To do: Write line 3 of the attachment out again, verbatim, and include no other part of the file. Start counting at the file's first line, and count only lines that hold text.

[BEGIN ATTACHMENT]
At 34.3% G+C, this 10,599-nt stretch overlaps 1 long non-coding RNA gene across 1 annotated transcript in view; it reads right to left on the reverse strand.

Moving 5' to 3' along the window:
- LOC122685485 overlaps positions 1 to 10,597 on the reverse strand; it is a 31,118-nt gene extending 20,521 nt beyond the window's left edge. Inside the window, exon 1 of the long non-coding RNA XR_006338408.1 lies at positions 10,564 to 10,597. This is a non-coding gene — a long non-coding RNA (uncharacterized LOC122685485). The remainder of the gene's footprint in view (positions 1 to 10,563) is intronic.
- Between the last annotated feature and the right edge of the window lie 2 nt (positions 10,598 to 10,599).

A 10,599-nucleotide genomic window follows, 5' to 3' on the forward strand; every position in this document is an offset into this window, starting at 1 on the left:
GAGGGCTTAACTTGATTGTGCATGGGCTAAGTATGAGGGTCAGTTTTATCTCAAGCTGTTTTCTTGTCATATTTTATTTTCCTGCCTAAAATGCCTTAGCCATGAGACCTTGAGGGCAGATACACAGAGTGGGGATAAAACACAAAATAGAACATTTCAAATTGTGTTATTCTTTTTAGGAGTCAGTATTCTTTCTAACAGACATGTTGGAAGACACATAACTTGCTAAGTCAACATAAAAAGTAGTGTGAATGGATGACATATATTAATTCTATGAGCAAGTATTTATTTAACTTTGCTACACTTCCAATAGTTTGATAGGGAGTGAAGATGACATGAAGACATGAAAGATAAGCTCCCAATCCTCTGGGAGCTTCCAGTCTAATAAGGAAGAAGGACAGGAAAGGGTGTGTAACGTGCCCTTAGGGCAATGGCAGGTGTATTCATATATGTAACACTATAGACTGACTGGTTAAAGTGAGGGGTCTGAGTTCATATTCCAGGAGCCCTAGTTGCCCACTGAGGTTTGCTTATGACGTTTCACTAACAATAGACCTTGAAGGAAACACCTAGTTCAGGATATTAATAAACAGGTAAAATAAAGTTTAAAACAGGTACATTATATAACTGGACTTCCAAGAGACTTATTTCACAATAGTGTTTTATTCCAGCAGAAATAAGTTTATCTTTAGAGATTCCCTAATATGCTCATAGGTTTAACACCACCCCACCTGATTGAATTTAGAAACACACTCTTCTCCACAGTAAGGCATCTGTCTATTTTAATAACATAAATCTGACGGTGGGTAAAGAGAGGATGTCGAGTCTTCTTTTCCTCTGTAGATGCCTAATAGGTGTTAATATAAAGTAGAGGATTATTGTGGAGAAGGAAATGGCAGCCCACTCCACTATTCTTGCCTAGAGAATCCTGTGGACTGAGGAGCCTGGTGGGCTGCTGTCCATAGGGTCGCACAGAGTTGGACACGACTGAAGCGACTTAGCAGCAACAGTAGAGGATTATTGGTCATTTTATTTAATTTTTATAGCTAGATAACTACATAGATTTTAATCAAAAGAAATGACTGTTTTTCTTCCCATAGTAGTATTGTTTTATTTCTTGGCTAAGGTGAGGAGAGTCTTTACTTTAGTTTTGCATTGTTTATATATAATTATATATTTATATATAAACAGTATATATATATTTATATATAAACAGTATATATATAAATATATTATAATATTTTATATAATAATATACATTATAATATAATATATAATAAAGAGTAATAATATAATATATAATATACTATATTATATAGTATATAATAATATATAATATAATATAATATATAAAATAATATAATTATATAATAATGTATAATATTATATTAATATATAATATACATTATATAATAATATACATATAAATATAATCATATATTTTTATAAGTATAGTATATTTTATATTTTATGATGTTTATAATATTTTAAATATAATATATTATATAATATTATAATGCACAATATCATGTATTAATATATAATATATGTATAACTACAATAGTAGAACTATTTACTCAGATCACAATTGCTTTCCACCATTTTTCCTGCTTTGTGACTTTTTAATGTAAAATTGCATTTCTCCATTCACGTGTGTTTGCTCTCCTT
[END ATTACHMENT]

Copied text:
- LOC122685485 overlaps positions 1 to 10,597 on the reverse strand; it is a 31,118-nt gene extending 20,521 nt beyond the window's left edge. Inside the window, exon 1 of the long non-coding RNA XR_006338408.1 lies at positions 10,564 to 10,597. This is a non-coding gene — a long non-coding RNA (uncharacterized LOC122685485). The remainder of the gene's footprint in view (positions 1 to 10,563) is intronic.